Results 1 to 4 of 4
  1. #1
    light87 is offline Banned
    • Member Info
      • Member Type:
      • Student or Learner
      • Native Language:
      • French
      • Home Country:
      • Algeria
      • Current Location:
      • Algeria
    Join Date
    Feb 2012
    Posts
    86
    Post Thanks / Like

    Talking ask for information

    Hi all teachers.In this definition "In phonetics, an R-colored or rhotic vowel (also called a vocalic R or a rhotacized vowel) is a vowel that is modified in a way that results in a lowering in frequency of the third formant.".I don't understand why R is vowel? and what is the meaning of third formant.Thank you.

  2. #2
    birdeen's call is offline VIP Member
    • Member Info
      • Member Type:
      • Student or Learner
      • Native Language:
      • Polish
      • Home Country:
      • Poland
      • Current Location:
      • Poland
    Join Date
    Jul 2010
    Posts
    5,098
    Post Thanks / Like

    Re: ask for information

    The answer to your question depends on what you mean by R. The sound /r/ is not a vowel and neither is /ɹ/, which is the R-like sound present in most English accents. However, in Northern American English for example, there is also the R-colored schwa /ɚ/. This is a vowel, or at least some phoneticians consider it one. I'm not a phonetician and I can't honestly say I know why some sounds are considered consonants and other vowels, so I can't make this any clearer.

    As for the third formant and formants in general, I don't know what your acoustics knowledge is. I will assume no knowledge here.

    When you pluck a string of a guitar, it starts vibrating at many frequencies at the same time. These frequencies are called partials and a sound with more than one partial is called complex. Most sounds you hear are complex. In particular, the speech sounds are always complex with many partials. It turns out that a human brain uses only a few of them to distinguish between speech sounds. These partials are called formants. The third formant of a sound it the third lowest.

  3. #3
    birdeen's call is offline VIP Member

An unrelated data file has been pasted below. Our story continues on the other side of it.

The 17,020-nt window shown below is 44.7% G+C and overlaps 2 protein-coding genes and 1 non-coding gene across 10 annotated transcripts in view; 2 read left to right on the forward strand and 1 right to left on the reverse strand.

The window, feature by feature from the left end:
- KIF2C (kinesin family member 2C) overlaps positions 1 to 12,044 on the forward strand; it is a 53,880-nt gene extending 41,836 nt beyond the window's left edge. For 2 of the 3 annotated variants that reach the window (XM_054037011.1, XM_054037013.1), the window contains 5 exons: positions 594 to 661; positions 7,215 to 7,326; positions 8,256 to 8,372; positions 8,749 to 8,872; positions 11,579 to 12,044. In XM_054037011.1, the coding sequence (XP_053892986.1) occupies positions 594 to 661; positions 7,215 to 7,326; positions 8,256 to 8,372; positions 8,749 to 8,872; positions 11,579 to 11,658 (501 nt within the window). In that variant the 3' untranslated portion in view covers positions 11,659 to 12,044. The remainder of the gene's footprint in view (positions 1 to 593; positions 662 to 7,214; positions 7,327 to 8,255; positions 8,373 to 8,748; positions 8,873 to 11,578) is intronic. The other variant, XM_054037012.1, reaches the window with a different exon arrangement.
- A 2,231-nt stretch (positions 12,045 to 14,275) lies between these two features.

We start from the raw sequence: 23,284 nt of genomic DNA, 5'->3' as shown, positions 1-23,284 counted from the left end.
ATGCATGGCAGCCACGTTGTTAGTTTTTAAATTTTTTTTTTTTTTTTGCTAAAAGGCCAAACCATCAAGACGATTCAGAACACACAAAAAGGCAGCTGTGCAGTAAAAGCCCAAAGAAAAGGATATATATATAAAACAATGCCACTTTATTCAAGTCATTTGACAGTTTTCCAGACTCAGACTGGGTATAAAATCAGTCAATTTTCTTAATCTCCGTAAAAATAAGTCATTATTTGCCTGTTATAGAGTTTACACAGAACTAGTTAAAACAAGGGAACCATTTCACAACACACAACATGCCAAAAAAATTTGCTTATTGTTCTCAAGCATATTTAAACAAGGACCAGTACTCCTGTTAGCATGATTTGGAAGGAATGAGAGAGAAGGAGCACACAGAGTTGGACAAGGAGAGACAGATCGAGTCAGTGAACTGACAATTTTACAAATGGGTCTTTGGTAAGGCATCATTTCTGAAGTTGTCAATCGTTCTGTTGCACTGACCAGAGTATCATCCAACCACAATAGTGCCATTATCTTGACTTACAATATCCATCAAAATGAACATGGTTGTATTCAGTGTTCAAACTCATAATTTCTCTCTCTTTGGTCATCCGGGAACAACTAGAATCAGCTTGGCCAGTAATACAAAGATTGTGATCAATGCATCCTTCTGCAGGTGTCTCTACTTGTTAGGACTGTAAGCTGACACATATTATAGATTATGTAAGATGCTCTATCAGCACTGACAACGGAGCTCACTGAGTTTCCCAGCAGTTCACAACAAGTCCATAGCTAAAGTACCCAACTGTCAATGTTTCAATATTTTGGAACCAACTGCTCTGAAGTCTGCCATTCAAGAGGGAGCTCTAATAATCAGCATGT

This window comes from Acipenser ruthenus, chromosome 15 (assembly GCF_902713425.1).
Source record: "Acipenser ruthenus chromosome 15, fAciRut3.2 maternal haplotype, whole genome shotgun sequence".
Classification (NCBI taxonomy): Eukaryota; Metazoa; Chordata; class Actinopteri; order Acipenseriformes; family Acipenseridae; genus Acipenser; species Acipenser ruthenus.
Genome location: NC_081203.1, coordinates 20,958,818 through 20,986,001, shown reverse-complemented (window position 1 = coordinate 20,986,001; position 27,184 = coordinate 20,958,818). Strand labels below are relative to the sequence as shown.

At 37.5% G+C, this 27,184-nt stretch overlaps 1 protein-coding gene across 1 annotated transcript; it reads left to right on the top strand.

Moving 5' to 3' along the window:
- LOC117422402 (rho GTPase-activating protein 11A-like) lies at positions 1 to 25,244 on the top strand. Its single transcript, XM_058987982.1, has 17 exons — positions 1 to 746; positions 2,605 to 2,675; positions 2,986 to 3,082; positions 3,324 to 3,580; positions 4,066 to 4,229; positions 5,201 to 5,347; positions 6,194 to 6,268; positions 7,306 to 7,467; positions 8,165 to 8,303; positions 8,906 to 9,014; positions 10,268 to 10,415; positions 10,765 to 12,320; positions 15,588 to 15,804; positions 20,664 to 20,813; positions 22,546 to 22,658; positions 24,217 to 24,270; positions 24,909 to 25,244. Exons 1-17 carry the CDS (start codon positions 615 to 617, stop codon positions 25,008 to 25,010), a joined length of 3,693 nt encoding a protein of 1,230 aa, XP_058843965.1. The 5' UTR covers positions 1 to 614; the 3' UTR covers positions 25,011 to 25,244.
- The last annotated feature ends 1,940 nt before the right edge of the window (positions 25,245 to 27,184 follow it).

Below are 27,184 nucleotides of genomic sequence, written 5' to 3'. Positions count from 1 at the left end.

• Member Info
      • Member Type:
      • Student or Learner
      • Native Language:
      • Polish
      • Home Country:
      • Poland
      • Current Location:
      • Poland
    Join Date
    Jul 2010
    Posts
    5,098
    Post Thanks / Like

    Re: ask for information

    Also, have you read this post by Barb_D?

  4. #4
    raindoctor is offline Member
    • Member Info
      • Member Type:
      • Other
      • Native Language:
      • Swahili
      • Home Country:
      • Kenya
      • Current Location:
      • United States
    Join Date
    Oct 2009
    Posts
    179
    Post Thanks / Like

    Re: ask for information

    It is called a vowel, because the articulators don't touch. This is a crude description, since one can distinguish sounds based on the distance between articulators: stop (full obstruction) > fricative (slit) > approximant ( more open than the slit) > vowel. Your native r could be a tap or a trill, hence a consonant, since the articulators touch. It is not the case in many native English dialects; in some native dialects, r is produced as a tap.

    R-colored vowels and r consonant in AmE are different in timing. Otherwise, both are same. Even in American lects, this r produced in two different ways: bunched (molar) r; retroflexed (curled0 r.

    For more, check Geoff's post

Similar Threads

  1. the sensor information OR the sensors information
    By ironman2008 in forum Ask a Teacher
    Replies: 1
    Last Post: 30-Mar-2012, 03:15
  2. [General] new products information / new product information?
    By phoenixqn81 in forum Ask a Teacher
    Replies: 1
    Last Post: 05-May-2011, 10:54
  3. Difference bet Information on and information about
    By debdulaldey in forum Ask a Teacher
    Replies: 1
    Last Post: 13-Aug-2009, 07:25
  4. ask for information
    By adel87 in forum Ask a Teacher
    Replies: 12
    Last Post: 10-Aug-2009, 07:21
  5. hello want to have some information
    By Unregistered in forum Ask a Teacher
    Replies: 1
    Last Post: 16-Feb-2008, 05:12

Posting Permissions

  • You may not post new threads
  • You may not post replies
  • You may not post attachments
  • You may not edit your posts
  •